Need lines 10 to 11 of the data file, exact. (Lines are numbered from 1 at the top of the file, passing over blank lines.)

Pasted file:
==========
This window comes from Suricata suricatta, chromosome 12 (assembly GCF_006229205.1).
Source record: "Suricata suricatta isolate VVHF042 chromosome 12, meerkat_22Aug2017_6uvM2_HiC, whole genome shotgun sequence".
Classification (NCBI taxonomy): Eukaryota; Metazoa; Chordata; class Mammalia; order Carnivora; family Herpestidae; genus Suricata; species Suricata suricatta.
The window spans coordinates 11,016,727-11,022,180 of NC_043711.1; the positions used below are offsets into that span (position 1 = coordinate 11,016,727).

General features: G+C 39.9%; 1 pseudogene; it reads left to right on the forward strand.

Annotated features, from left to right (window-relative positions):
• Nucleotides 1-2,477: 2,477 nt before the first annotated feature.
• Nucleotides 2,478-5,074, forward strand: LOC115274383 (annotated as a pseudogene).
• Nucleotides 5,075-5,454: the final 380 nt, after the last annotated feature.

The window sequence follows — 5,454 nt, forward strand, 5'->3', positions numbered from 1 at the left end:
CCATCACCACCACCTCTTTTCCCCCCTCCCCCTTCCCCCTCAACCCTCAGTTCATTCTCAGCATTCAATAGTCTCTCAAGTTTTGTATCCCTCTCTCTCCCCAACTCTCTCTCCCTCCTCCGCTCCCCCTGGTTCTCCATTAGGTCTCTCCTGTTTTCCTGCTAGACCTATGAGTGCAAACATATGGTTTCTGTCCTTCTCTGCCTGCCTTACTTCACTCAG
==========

The window sequence follows — 5,454 nt, forward strand, 5'->3', positions numbered from 1 at the left end:
CCATCACCACCACCTCTTTTCCCCCCTCCCCCTTCCCCCTCAACCCTCAGTTCATTCTCAGCATTCAATAGTCTCTCAAGTTTTGTATCCCTCTCTCTCCCCAACTCTCTCTCCCTCCTCCGCTCCCCCTGGTTCTCCATTAGGTCTCTCCTGTTTTCCTGCTAGACCTATGAGTGCAAACATATGGTTTCTGTCCTTCTCTGCCTGCCTTACTTCACTCAG